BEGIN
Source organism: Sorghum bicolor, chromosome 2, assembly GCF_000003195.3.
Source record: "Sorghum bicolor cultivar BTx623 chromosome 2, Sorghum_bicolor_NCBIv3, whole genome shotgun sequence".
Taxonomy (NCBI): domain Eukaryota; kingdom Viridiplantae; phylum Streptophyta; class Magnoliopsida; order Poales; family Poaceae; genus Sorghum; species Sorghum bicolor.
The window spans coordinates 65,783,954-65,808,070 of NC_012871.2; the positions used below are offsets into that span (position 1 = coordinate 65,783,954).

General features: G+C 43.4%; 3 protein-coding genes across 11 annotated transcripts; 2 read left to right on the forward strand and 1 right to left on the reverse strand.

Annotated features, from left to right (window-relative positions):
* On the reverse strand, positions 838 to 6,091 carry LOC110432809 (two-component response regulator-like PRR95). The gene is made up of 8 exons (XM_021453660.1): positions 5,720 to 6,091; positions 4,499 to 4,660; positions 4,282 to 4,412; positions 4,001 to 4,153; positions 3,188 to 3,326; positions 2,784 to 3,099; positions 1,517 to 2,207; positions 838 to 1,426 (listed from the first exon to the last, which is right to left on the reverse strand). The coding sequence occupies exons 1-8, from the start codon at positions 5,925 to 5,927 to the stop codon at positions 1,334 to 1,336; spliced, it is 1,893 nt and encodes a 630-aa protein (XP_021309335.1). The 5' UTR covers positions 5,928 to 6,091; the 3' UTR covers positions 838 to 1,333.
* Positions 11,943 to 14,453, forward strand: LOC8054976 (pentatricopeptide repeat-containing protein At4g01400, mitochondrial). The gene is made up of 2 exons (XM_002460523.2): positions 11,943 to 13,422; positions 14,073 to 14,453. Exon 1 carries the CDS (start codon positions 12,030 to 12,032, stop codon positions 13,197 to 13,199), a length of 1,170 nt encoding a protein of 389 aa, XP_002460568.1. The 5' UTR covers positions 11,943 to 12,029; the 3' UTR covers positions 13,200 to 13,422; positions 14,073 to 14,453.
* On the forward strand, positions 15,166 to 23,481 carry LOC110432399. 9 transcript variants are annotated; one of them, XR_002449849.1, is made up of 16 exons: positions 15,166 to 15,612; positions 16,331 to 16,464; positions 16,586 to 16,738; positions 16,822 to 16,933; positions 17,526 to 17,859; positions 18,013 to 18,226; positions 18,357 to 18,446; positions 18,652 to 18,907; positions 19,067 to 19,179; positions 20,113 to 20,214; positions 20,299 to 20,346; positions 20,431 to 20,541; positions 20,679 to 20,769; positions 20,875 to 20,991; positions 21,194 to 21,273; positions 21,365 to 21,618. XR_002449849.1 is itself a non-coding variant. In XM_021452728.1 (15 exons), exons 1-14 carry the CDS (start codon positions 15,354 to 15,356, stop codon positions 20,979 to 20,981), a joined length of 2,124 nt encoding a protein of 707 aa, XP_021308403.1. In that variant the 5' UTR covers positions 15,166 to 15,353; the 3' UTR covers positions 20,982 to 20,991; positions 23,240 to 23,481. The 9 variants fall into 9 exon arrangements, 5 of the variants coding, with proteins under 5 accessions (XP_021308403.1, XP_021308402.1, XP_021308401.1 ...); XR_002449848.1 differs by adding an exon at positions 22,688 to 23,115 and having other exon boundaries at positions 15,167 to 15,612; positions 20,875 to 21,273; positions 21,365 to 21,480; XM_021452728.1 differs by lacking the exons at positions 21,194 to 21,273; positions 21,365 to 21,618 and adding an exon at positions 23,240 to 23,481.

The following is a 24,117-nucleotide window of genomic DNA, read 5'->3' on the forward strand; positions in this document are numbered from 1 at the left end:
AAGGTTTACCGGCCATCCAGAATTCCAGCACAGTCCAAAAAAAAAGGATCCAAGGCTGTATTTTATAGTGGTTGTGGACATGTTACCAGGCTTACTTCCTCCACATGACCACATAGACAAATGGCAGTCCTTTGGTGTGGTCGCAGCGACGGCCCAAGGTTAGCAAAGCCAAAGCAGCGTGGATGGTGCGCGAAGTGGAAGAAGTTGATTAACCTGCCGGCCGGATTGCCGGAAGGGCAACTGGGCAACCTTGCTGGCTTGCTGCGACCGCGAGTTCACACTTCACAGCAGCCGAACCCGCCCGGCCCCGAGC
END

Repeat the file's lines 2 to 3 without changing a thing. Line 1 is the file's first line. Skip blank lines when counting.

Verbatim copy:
Source record: "Sorghum bicolor cultivar BTx623 chromosome 2, Sorghum_bicolor_NCBIv3, whole genome shotgun sequence".
Taxonomy (NCBI): domain Eukaryota; kingdom Viridiplantae; phylum Streptophyta; class Magnoliopsida; order Poales; family Poaceae; genus Sorghum; species Sorghum bicolor.